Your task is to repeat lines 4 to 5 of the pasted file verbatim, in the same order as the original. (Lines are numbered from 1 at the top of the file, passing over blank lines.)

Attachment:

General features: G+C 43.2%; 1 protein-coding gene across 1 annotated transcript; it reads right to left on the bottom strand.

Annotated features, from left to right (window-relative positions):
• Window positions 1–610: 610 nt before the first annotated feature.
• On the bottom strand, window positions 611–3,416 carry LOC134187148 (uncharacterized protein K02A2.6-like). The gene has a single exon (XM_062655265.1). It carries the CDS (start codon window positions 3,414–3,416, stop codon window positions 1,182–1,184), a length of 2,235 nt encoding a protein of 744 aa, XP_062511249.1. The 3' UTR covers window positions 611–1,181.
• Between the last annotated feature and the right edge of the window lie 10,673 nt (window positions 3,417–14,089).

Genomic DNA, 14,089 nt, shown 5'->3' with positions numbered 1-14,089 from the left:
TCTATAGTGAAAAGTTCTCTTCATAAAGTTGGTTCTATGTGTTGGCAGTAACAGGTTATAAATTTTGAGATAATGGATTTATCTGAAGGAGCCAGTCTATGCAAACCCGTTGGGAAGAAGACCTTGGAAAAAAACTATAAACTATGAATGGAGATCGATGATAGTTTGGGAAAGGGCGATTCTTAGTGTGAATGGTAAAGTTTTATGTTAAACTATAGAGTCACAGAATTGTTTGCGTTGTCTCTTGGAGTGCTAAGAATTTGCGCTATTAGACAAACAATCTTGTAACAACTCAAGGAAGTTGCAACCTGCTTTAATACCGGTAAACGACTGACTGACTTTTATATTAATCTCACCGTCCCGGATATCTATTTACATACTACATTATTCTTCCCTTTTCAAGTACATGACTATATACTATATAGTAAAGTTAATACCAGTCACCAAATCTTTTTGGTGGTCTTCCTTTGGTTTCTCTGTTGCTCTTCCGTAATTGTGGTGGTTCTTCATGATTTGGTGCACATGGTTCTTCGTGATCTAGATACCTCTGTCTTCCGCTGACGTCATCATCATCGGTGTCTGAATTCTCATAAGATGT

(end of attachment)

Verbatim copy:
• On the bottom strand, window positions 611–3,416 carry LOC134187148 (uncharacterized protein K02A2.6-like). The gene has a single exon (XM_062655265.1). It carries the CDS (start codon window positions 3,414–3,416, stop codon window positions 1,182–1,184), a length of 2,235 nt encoding a protein of 744 aa, XP_062511249.1. The 3' UTR covers window positions 611–1,181.
• Between the last annotated feature and the right edge of the window lie 10,673 nt (window positions 3,417–14,089).